You can prepare a well-draining soil mix for your Monstera or go for store-bought potting mixes.
It’s essential to choose a potting mix that contains perlite, pebbles, sand, and organic matter. After that, you can apply fertilizer to get nutrient-rich soil for your Monstera.
This part is critical for successful repotting. Turn the pot over and gently try to pull your plant out. If it’s not moving, you can try jiggling the pot a little to get the plant moving.
Never use force, as you can damage the roots and stems. If your Monstera is huge, you might need someone’s help.
A friend can hold the pot for you while you support the roots as they come out of the pot. If your Monstera is supported with a moss pole, hold the pole as you take the plant out of the container.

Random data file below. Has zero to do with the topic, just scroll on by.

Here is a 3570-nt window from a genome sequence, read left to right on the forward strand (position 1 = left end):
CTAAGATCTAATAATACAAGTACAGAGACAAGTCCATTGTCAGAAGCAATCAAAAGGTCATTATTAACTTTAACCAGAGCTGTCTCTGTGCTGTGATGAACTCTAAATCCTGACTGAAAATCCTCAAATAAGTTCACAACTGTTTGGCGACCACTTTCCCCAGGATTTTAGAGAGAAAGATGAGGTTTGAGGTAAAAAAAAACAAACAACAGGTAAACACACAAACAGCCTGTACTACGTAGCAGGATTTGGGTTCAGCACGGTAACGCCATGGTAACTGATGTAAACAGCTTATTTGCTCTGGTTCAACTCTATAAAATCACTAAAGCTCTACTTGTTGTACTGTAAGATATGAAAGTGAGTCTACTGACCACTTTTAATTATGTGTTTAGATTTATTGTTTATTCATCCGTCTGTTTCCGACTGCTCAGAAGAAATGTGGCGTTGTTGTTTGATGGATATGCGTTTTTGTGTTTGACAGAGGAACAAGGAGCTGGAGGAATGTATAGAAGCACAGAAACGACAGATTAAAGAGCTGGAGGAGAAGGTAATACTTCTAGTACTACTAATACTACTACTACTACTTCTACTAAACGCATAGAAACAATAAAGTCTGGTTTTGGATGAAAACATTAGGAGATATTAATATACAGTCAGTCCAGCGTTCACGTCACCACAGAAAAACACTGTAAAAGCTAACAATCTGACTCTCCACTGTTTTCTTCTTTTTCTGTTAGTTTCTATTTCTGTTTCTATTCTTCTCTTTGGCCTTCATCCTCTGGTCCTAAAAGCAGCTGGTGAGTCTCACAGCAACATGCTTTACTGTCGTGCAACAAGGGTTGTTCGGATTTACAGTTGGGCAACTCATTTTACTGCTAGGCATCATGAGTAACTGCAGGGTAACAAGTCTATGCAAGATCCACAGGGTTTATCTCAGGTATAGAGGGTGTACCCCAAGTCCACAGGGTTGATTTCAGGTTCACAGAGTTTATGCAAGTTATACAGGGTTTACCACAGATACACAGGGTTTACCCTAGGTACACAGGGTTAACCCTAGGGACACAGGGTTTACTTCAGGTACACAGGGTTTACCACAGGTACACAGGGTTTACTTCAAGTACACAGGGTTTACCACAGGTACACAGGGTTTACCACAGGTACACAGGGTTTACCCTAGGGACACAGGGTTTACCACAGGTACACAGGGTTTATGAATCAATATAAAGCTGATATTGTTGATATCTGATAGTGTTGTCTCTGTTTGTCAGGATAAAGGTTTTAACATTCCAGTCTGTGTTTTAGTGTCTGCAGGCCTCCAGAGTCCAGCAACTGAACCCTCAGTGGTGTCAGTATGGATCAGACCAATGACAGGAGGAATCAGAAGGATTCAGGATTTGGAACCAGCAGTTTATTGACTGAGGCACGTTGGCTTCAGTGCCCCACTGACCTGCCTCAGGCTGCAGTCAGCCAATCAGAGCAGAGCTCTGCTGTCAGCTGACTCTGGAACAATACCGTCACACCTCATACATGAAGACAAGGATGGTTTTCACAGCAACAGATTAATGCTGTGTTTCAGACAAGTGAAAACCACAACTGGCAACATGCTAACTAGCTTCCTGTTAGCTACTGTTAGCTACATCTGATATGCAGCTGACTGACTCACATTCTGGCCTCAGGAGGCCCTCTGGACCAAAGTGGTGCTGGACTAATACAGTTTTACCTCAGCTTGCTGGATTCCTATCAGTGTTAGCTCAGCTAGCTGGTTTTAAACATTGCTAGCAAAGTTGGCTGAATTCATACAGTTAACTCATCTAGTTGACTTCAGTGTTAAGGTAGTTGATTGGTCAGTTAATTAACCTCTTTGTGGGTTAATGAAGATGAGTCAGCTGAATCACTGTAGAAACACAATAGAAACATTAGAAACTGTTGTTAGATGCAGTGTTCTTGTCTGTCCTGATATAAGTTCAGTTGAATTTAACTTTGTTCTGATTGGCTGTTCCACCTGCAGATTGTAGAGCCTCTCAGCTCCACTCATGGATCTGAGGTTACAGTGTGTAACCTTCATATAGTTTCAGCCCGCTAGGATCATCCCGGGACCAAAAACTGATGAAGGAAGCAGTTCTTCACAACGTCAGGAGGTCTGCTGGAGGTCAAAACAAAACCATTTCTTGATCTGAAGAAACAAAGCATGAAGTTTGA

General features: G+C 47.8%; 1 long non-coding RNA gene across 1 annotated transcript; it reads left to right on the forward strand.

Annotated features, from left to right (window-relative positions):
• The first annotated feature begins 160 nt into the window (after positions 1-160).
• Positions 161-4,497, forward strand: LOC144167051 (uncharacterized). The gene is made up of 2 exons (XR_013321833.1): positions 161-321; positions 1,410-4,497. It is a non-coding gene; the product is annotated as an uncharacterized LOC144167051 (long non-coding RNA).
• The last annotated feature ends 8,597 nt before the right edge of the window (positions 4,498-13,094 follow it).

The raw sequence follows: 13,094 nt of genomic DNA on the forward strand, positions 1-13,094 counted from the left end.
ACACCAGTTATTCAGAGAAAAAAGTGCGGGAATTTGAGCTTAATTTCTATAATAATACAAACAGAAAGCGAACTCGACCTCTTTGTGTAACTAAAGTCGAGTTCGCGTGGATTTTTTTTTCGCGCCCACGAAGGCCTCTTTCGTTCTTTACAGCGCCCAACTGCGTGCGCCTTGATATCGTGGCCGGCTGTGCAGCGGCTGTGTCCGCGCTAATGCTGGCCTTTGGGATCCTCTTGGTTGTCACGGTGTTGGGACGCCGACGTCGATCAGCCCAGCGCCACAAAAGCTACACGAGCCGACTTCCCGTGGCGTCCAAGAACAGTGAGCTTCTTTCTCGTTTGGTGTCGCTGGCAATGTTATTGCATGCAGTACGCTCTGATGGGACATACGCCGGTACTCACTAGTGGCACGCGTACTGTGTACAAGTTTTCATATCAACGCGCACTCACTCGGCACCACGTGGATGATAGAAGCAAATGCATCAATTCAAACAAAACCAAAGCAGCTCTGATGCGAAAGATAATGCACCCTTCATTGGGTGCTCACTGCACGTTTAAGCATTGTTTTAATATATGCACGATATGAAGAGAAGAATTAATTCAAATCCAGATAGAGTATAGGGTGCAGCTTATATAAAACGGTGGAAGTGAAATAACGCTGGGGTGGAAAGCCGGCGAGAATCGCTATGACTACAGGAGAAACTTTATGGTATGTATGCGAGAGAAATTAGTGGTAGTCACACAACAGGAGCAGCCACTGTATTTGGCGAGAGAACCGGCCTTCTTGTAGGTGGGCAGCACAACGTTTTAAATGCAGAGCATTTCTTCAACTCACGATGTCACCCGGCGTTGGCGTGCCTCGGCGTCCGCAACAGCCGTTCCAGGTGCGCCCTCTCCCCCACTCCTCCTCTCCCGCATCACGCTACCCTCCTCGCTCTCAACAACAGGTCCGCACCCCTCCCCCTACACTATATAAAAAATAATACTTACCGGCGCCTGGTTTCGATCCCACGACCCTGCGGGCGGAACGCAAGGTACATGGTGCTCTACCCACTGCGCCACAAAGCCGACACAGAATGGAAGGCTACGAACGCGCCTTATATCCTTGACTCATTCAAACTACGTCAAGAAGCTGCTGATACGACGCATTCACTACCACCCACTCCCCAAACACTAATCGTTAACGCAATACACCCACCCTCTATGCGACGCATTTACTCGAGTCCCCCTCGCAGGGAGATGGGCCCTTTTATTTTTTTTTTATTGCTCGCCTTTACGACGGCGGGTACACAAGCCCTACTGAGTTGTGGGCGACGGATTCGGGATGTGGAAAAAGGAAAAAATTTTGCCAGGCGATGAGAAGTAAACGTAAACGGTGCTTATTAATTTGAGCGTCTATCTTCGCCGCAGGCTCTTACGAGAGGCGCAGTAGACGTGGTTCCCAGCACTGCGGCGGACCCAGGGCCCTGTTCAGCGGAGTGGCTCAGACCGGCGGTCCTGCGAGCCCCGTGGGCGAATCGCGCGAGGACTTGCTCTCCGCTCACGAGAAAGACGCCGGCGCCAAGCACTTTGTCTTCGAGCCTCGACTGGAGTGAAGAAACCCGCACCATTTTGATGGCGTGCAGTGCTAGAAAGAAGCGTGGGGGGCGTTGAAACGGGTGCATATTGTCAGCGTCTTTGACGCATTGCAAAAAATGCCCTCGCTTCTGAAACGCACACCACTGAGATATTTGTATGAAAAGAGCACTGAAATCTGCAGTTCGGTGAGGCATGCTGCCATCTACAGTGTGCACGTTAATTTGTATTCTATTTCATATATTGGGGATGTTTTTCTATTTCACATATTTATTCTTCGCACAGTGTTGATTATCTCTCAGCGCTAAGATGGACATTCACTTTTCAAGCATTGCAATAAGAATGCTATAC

After you pull your Monstera out of the pot, you’ll likely see a mass of roots circling the pot. You need to cut down these parts as they can grow outwards when placed in a new container.
6 – Transplant Your Monstera in the New Pot
Place your Monstera into the new pot after you gather the teased roots. With one hand, hold the base so that the soil line is about an inch below the pot’s rim.
Once your plant is secure, add extra houseplant soil mix to the sides to fill in the gaps. It’s worth noting that you shouldn’t overfill the container.
That’s because doing so could lead to soil spilling out the sides during watering. Finally, gently press down to secure the plant.